I have often wondered about the spaces I have seen on airbnb. Some you can clearly tell are rental properties and the purpose of the listing is income. It looks like a rental. The furnishings are tasteful, but meant to have the wear and tear of the continuous overflow of differing guests. Then there are the house trade, or those away for weeks at a time that rent out their home. Maybe I am incredibly private, or have been burned too many times in life, but it would be hard for me to have strangers in my personal home while I am not there.
How many of you feel the same way about renting out a room or your home while there or a way?
I lived in the same house until eighth or ninth grade. At that time my father had moved out, my parents were freshly divorced and our house was foreclosed on. I do not have many nostalgic memories of that home. It was falling apart at the seams. Sinking and rotting floors, very old carpeting, ancient appliances to name a few. I cannot imagine the family that purchased it and what they had to do to “flip” it. Regardless of all that it was the home that I knew.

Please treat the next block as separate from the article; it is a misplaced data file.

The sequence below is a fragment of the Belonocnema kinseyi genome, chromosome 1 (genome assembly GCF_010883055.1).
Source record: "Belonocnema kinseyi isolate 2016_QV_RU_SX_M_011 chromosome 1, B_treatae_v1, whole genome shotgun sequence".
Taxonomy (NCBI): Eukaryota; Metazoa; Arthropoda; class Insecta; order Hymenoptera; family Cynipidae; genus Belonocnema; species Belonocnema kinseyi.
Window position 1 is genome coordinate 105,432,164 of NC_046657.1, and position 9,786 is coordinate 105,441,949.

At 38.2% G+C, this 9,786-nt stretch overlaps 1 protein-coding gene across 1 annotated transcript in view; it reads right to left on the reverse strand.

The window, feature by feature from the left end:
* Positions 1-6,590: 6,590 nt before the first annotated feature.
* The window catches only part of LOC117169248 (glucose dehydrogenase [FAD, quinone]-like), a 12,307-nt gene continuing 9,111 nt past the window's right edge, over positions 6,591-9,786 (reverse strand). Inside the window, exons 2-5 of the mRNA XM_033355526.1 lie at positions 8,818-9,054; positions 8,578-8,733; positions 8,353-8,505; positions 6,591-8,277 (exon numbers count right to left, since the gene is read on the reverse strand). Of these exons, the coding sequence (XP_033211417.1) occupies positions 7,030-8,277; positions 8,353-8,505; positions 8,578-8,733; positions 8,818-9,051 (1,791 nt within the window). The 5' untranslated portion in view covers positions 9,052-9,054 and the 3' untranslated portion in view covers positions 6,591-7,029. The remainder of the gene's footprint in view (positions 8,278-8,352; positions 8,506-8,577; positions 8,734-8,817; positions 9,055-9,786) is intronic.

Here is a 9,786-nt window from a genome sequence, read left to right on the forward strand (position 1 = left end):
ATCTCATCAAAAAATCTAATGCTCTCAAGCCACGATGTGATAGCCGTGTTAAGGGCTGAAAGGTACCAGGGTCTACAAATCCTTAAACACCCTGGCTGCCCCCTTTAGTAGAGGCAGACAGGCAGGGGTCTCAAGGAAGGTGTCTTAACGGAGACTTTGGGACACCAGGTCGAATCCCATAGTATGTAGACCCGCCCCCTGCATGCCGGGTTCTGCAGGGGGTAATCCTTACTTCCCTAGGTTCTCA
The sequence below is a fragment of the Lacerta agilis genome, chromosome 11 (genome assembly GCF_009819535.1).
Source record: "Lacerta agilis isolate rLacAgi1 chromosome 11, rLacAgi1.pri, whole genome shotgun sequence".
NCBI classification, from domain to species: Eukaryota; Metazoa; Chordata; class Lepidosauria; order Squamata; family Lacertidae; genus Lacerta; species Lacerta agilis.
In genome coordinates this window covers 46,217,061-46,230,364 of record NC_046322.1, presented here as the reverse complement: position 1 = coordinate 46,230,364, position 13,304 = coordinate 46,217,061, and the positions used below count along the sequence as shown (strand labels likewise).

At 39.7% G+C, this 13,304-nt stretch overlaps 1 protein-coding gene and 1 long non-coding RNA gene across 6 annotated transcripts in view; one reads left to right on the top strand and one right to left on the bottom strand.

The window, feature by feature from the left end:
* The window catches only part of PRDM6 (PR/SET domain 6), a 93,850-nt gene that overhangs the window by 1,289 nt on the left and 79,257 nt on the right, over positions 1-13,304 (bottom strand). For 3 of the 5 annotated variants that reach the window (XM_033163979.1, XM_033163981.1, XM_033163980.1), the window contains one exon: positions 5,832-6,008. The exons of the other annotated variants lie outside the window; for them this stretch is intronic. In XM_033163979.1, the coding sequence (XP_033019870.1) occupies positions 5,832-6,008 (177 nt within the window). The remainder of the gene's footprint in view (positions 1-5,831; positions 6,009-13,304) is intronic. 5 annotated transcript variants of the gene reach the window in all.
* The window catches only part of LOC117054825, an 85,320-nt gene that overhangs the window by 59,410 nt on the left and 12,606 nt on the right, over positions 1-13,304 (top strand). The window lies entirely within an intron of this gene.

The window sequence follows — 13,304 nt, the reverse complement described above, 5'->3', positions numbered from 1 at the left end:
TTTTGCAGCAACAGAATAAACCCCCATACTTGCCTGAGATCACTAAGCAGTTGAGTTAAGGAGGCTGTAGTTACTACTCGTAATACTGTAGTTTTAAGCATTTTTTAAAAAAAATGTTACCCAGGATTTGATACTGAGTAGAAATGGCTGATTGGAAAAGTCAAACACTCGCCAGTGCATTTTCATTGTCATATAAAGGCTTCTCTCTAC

It was the neighborhood where I learned to ride a bike, where I had a paper route, sold Girl Scout cookies, and candy + nuts for my school. It is where we would explore the creek, the woods, and sneak off to buy candy at the Village Pantry. I also grew up with a few families and babysat their children.
When we had to move out, my mom went into a nursing home, I lived with my grandma, and my sister with a family friend. From there I left for a boarding school in St. Louis for the last three years of high school, then off to four years of college in Illinois. After that I ventured to Boston for about 4 years before Chris and I made our home in Portland. So as you can see I did not move around a lot, and yet my home is so important to me.
Having a home that was falling apart, living in odd family situations, and then in a dorm for 7 years has made me crave and cherish my home. I want things to work and function, have a purpose, and be a place and comfort for Chris and me, as well as those that experience our home.
Often when we travel or are away for a weekend or longer I find I want my bed and to be home. I love to explore and have adventures, but somehow I still find I long to be at the home we have created together.
Created on an iPhone, please excuse any formatting or typos…